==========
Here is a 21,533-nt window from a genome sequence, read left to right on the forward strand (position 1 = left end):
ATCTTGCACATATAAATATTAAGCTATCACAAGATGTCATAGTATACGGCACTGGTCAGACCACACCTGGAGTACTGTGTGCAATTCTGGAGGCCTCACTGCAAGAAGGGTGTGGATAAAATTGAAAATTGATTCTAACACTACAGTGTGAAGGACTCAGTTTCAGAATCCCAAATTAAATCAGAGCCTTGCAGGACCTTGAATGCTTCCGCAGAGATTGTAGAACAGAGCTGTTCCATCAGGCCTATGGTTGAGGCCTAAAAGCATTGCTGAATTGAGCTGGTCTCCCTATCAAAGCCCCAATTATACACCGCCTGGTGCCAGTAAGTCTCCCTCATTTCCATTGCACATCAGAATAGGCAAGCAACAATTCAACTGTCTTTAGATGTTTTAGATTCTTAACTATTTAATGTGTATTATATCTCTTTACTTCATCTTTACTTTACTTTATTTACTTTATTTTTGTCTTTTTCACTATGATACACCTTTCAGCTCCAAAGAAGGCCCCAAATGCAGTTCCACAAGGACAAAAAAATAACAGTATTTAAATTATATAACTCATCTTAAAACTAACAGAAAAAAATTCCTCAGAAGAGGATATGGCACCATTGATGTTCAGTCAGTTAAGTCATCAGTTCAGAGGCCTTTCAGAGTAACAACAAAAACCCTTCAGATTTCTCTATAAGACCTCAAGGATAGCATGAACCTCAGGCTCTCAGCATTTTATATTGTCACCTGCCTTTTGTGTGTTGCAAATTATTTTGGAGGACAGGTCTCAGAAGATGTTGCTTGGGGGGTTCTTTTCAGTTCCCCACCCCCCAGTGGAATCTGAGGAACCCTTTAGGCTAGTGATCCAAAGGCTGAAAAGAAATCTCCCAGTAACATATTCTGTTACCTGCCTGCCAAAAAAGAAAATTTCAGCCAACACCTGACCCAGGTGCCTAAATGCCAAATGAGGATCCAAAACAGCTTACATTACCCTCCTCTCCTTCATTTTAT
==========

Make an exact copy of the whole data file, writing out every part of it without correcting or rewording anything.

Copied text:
Here is a 21,533-nt window from a genome sequence, read left to right on the forward strand (position 1 = left end):
ATCTTGCACATATAAATATTAAGCTATCACAAGATGTCATAGTATACGGCACTGGTCAGACCACACCTGGAGTACTGTGTGCAATTCTGGAGGCCTCACTGCAAGAAGGGTGTGGATAAAATTGAAAATTGATTCTAACACTACAGTGTGAAGGACTCAGTTTCAGAATCCCAAATTAAATCAGAGCCTTGCAGGACCTTGAATGCTTCCGCAGAGATTGTAGAACAGAGCTGTTCCATCAGGCCTATGGTTGAGGCCTAAAAGCATTGCTGAATTGAGCTGGTCTCCCTATCAAAGCCCCAATTATACACCGCCTGGTGCCAGTAAGTCTCCCTCATTTCCATTGCACATCAGAATAGGCAAGCAACAATTCAACTGTCTTTAGATGTTTTAGATTCTTAACTATTTAATGTGTATTATATCTCTTTACTTCATCTTTACTTTACTTTATTTACTTTATTTTTGTCTTTTTCACTATGATACACCTTTCAGCTCCAAAGAAGGCCCCAAATGCAGTTCCACAAGGACAAAAAAATAACAGTATTTAAATTATATAACTCATCTTAAAACTAACAGAAAAAAATTCCTCAGAAGAGGATATGGCACCATTGATGTTCAGTCAGTTAAGTCATCAGTTCAGAGGCCTTTCAGAGTAACAACAAAAACCCTTCAGATTTCTCTATAAGACCTCAAGGATAGCATGAACCTCAGGCTCTCAGCATTTTATATTGTCACCTGCCTTTTGTGTGTTGCAAATTATTTTGGAGGACAGGTCTCAGAAGATGTTGCTTGGGGGGTTCTTTTCAGTTCCCCACCCCCCAGTGGAATCTGAGGAACCCTTTAGGCTAGTGATCCAAAGGCTGAAAAGAAATCTCCCAGTAACATATTCTGTTACCTGCCTGCCAAAAAAGAAAATTTCAGCCAACACCTGACCCAGGTGCCTAAATGCCAAATGAGGATCCAAAACAGCTTACATTACCCTCCTCTCCTTCATTTTAT